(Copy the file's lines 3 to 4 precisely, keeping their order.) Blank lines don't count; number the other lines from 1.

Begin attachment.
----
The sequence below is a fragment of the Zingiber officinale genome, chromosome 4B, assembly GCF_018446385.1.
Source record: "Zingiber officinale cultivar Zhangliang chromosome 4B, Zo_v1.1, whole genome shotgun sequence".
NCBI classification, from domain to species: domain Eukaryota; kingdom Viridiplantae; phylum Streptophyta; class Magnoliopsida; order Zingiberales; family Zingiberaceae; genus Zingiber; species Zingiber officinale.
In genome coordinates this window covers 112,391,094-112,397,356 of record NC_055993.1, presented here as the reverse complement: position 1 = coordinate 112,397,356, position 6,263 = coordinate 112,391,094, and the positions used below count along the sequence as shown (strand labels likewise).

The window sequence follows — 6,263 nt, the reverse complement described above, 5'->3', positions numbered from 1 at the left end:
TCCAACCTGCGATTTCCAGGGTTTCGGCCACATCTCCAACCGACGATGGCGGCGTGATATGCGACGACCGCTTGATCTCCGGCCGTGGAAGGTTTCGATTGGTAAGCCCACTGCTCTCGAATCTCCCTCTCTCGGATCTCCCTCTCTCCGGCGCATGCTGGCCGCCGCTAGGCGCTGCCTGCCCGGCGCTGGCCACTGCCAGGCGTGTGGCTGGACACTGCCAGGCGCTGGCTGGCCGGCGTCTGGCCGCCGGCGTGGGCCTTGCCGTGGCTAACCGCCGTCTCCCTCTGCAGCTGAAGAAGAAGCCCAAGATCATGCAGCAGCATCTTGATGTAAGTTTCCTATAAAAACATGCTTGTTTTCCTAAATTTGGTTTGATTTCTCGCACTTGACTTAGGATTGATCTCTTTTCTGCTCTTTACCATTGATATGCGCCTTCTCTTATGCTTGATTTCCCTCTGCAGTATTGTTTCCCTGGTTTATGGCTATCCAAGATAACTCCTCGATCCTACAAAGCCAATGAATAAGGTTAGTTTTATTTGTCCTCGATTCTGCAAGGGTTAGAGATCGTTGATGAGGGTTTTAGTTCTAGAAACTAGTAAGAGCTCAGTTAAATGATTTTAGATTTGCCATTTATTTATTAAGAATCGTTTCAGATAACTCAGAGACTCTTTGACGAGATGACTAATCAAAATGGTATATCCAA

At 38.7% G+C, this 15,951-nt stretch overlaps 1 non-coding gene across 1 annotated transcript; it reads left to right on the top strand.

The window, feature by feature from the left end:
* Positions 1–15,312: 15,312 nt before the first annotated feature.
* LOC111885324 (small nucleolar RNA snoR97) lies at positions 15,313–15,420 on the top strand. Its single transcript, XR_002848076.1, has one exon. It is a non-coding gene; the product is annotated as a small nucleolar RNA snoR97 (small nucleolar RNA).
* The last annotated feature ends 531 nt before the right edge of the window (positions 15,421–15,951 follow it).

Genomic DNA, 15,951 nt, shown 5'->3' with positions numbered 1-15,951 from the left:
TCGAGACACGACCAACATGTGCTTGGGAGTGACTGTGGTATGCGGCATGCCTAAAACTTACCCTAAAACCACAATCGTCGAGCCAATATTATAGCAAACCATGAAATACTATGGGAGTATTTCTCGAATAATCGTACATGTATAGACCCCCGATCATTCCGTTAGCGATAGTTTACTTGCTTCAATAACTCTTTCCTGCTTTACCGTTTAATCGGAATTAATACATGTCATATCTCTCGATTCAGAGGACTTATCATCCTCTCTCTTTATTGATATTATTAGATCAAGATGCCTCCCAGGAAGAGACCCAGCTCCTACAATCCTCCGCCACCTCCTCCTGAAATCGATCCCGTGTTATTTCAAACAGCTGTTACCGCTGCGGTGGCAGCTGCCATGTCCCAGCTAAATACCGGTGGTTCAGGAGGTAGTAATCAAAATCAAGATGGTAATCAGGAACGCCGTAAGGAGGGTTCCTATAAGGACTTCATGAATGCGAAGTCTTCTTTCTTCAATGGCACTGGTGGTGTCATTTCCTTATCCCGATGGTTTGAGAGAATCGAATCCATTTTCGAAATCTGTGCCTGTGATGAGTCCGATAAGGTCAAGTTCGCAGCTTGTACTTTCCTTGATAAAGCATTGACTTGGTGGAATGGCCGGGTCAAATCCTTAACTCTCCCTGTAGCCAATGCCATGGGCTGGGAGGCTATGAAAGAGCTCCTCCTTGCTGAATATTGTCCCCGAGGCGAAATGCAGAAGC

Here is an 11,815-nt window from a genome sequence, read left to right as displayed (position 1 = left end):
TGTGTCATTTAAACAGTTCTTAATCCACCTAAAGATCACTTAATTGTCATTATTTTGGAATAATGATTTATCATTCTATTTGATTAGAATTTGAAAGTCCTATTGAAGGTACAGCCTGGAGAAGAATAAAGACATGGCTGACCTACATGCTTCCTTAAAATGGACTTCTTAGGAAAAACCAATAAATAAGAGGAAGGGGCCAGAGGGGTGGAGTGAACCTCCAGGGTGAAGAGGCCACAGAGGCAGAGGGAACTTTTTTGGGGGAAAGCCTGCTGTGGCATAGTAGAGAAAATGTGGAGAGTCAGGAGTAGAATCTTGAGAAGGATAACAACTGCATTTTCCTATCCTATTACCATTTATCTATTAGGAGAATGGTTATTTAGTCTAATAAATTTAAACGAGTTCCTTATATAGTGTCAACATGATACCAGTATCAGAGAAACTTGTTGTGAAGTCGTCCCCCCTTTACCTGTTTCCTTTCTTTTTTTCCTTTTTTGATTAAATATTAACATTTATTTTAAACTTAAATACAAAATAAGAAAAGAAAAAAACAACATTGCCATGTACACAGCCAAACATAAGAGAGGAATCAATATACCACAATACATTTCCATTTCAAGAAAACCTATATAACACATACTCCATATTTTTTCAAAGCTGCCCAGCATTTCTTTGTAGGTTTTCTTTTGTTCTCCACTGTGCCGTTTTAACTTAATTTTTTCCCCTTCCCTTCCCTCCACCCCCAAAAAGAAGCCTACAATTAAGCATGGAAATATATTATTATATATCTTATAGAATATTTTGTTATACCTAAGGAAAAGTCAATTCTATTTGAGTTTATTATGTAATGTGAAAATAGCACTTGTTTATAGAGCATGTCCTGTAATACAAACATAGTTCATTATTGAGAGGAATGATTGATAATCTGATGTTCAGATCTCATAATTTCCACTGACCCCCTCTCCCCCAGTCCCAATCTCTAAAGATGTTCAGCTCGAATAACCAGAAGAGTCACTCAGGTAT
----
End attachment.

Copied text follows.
NCBI classification, from domain to species: domain Eukaryota; kingdom Viridiplantae; phylum Streptophyta; class Magnoliopsida; order Zingiberales; family Zingiberaceae; genus Zingiber; species Zingiber officinale.
In genome coordinates this window covers 112,391,094-112,397,356 of record NC_055993.1, presented here as the reverse complement: position 1 = coordinate 112,397,356, position 6,263 = coordinate 112,391,094, and the positions used below count along the sequence as shown (strand labels likewise).